We're actually writing PowerShell cmdlets to create a snapshot of installed (custom) MSIs. The cmdlets walk through a list of servers, check if MSIs of a given publisher are installed. If so, the MSI is copied from the remote machine to host executing the PowerShell cmdlet. So far so good. In the next stage we're planning to restore a system with the beforehand fetched MSI packages.

Our actual problem: Some of the MSIs need command line parameters for installation via msiexec. We searched the Windows registry if the arguments are stored somewhere, but we were not able to find them. We checked following paths:


Does anybody knows if the install arguments, when installing an MSI via msiexec, are persisted on Windows?

The MSI packages get installed via:

  msiexec /i somePackage.msi /qn /norestart Arg1=1 Arg2=someTest Arg3=true


  • Please see some further pointers in my answer below with regards to transforms that could have been applied to your MSI on installation. – Stein Åsmul Apr 18 '18 at 23:29
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    FWIW, Arg1 Arg2 Arg3 wouldn't be processed by MSI anyways as they are private properties. – Christopher Painter Apr 19 '18 at 18:37
  • If MSI logging is enabled by default on this box, you should be able to find MSI log files with random names in the system's %TEMP% folder for recent (or all) MSI installations. Such log files could also have been created manually when the original packages were installed. Maybe do a search for *.log to find any manually created logs, and also check the temp folder for *.log files? Inside the log files, you can search for CommandLine (might not be there). – Stein Åsmul Apr 20 '18 at 20:31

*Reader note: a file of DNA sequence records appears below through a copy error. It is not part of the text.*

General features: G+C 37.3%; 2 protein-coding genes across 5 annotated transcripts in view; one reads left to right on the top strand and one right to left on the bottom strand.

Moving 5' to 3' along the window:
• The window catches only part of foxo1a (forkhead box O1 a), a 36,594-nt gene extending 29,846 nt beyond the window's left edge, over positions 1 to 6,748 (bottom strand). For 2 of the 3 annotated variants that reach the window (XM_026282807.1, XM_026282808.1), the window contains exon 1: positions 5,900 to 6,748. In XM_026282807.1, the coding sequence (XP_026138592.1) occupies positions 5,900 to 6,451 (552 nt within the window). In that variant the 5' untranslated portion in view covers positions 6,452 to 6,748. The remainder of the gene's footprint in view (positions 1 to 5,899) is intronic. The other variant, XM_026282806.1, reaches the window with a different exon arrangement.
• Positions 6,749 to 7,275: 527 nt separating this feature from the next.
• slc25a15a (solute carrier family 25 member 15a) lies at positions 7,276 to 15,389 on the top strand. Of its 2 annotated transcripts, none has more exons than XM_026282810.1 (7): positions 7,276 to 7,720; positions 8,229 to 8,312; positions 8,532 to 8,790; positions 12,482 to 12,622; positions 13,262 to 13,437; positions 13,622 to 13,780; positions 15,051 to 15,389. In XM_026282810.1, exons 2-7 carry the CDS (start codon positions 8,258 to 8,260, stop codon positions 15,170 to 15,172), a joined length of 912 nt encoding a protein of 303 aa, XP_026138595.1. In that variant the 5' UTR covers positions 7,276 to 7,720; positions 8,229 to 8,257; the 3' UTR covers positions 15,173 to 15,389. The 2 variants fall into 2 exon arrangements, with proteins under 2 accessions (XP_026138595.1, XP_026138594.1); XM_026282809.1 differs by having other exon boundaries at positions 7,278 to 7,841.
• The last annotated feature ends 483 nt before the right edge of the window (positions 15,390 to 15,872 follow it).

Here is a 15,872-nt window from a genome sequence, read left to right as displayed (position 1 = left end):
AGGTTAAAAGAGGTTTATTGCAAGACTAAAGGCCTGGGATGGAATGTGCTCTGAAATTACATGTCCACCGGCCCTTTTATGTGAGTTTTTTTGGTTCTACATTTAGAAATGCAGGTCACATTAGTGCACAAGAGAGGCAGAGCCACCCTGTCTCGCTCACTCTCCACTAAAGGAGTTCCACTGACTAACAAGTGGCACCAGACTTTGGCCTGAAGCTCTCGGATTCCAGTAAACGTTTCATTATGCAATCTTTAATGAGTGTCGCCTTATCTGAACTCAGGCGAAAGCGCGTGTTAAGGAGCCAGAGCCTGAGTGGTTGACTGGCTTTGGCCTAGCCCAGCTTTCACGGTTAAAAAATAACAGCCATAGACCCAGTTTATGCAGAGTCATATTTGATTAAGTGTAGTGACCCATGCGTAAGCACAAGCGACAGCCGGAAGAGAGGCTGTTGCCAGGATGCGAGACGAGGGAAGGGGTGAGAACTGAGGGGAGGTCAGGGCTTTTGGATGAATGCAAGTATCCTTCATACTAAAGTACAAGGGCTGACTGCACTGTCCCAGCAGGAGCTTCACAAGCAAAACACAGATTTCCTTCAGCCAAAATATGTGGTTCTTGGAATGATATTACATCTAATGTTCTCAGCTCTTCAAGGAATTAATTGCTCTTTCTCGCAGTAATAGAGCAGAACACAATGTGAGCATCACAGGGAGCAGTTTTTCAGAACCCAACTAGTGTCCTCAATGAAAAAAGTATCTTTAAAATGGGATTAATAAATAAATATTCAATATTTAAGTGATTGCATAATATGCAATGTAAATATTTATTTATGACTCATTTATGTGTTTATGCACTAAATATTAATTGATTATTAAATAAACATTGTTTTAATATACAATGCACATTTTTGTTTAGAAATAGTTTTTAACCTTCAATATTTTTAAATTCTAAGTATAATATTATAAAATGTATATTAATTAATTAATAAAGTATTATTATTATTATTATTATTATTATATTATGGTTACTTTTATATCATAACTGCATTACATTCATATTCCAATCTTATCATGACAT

Install Strings: As Chris has stated, the persisting of properties from an installation is an omission from Windows Installer - in my opinion too. I have implemented custom features for such persisting several times to work around the limitation for corporate deployment.

Uninstall Strings: Although there are no install strings / install command lines in the registry (that I know of), there are uninstall strings written to the registry as explained here.

Transforms: I want to add that if there are transforms applied during installation, then you can get the path to these via the MSI API. Applied transforms can make substantial changes to the MSI being installed, and is the heavy-weight approach to customizing deployment as compared to just setting PUBLIC PROPERTIES. More information here: How to make better use of MSI files (transforms section).

To retrieve a list of transforms applied to your MSI package on your box (there might not be any - most corporations use transforms for deployment), maybe try this VBScript which accesses the MSI COM API to get the information (rather than reading directly from the registry - which is not as good since raw values could be affected by implementation details not seen in the registry in clear text).

To run the script, copy / paste it into a *.vbs file on your desktop and double click to run. Output to msiinfo.csv. Open in Excel, a spreadsheet application or just Notepad:

Set fso = CreateObject("Scripting.FileSystemObject")
Set output = fso.CreateTextFile("msiinfo.csv", True, True)
Set installer = CreateObject("WindowsInstaller.Installer")

On Error Resume Next ' we ignore all errors

' Write headers
output.writeline ("ProductCode" & ", " & "ProductName" & ", " & "Version" & ", " & "Transforms")

For Each product In installer.ProductsEx("", "", 7)
   productcode = product.ProductCode
   name = product.InstallProperty("ProductName")
   transforms= product.InstallProperty("Transforms")
   output.writeline (productcode & ", " & name & ", " & version & ", " & transforms)

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Sadly, Windows Installer properties are NOT persisted. It's up to each MSI author to decide how he wants to save/retrieve (many don't know they need to) properties so that they are available in subsequent transactions.

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